The protest seemed to change the minds of lawmakers, including those that had strongly backed the bills in the past.
"We can find a solution that will protect lawful content. But this bill is flawed & that's why I'm withdrawing my support. #SOPA #PIPA," Republican Sen. Roy Blunt wrote on his official Twitter page.
Republican Sen. Marco Rubio of Florida, who was an initial co-sponsor of PIPA, reversed his position.
"I have decided to withdraw my support for the Protect IP Act. Furthermore, I encourage Senator Reid to abandon his plan to rush the bill to the floor. Instead, we should take more time to address the concerns raised by all sides, and come up with new legislation that addresses Internet piracy while protecting free and open access to the Internet," Rubio wrote on a Facebook post.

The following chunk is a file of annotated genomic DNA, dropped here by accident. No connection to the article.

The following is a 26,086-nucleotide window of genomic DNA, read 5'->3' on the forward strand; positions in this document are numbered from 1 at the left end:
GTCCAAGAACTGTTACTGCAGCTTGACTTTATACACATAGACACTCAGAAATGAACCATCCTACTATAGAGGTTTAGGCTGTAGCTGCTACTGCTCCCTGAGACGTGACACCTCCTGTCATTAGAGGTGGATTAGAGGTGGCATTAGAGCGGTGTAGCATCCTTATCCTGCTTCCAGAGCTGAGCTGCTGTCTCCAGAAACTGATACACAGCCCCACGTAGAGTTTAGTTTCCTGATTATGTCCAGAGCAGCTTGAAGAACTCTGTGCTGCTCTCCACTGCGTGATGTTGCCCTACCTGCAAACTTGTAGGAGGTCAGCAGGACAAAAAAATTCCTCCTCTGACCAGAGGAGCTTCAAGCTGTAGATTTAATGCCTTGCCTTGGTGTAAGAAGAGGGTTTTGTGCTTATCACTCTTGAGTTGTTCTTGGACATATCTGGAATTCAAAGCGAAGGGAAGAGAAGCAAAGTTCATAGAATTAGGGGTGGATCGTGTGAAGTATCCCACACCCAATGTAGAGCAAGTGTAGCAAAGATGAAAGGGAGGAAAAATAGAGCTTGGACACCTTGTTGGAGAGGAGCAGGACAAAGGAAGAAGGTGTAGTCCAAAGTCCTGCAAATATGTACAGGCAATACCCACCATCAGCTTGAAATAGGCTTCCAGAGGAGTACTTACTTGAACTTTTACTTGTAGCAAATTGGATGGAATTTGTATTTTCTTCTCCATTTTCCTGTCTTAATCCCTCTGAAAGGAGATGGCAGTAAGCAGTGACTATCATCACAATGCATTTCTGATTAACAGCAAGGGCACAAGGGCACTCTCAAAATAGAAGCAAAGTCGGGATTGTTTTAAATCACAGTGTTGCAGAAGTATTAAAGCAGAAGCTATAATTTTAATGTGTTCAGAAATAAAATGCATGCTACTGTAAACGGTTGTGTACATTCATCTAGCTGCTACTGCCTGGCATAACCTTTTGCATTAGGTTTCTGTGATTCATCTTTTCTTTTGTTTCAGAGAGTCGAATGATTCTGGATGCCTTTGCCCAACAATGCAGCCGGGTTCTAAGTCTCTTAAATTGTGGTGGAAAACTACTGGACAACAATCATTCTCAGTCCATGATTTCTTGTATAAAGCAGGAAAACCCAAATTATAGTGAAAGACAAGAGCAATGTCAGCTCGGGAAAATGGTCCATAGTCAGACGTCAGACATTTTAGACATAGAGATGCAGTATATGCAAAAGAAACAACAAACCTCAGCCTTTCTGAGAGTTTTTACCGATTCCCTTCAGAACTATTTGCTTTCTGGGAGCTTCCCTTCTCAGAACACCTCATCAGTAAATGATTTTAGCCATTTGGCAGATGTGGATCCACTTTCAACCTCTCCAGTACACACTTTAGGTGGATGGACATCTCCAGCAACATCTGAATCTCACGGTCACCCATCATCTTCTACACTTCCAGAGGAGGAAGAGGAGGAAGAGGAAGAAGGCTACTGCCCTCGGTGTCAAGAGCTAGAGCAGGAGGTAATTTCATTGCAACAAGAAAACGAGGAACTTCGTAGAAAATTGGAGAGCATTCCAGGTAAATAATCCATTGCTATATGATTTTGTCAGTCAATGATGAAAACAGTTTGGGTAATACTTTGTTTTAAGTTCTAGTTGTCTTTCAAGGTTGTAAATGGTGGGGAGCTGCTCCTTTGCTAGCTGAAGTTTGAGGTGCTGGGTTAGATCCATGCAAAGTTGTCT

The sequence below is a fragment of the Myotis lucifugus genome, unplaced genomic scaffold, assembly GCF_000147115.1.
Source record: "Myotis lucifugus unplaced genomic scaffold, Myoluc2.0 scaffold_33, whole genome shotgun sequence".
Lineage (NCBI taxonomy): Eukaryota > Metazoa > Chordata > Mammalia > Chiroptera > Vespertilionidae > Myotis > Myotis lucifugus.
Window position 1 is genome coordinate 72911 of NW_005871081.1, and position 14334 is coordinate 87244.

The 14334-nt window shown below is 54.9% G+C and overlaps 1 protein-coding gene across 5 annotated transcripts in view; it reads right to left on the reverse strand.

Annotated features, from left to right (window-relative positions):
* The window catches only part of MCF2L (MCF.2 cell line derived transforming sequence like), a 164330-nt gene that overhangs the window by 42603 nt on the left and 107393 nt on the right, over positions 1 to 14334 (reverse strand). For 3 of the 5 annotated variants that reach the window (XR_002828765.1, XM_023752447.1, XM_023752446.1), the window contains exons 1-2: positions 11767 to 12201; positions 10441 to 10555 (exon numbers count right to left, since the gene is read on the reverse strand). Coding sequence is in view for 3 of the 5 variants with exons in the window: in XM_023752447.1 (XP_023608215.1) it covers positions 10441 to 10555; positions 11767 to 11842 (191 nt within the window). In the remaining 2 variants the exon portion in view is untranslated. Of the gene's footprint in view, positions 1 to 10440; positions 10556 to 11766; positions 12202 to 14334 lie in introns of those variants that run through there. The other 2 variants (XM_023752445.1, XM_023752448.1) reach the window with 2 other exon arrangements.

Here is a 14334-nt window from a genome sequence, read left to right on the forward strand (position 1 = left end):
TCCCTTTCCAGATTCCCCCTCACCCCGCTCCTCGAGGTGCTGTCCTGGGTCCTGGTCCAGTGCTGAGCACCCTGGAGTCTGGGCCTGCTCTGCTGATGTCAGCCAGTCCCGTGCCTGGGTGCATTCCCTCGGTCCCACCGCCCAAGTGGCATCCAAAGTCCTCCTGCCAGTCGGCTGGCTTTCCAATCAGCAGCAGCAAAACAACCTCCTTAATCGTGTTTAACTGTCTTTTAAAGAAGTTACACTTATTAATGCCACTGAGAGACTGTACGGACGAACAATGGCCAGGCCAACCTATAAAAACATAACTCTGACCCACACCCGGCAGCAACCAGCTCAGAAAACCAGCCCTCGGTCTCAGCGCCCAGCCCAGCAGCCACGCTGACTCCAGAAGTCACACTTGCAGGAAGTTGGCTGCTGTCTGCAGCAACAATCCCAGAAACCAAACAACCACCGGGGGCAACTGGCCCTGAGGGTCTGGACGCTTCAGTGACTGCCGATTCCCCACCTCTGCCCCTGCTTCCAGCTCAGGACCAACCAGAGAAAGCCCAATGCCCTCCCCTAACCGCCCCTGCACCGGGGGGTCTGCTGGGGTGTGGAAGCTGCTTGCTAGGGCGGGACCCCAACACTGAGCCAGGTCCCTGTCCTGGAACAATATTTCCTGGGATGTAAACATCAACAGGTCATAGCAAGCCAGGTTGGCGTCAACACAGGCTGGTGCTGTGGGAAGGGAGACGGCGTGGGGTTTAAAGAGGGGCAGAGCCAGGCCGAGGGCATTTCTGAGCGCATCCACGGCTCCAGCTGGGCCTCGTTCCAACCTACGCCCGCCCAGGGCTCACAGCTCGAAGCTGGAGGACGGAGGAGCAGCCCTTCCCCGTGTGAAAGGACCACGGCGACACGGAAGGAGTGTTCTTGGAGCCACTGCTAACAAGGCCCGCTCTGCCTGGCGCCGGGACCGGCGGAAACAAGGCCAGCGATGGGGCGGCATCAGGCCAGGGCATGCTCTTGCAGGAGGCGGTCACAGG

Rep Lee Terry (R-Neb.), an original co-sponsor of SOPA, also said he had changed his view.
"Thank you for your concern about #SOPA. I have asked to have my name removed from the bill. However, the economic impact of IP theft is real and a solution is needed," Terry wrote on Facebook.
Thursday, January 19, 2012
SOPA may be DOA
Wow. Who knew Borepatch was this persuasive. It looks like SOPA is not going to pass. A whole bunch of the rats that used to be steering the ship are now jumping off of it: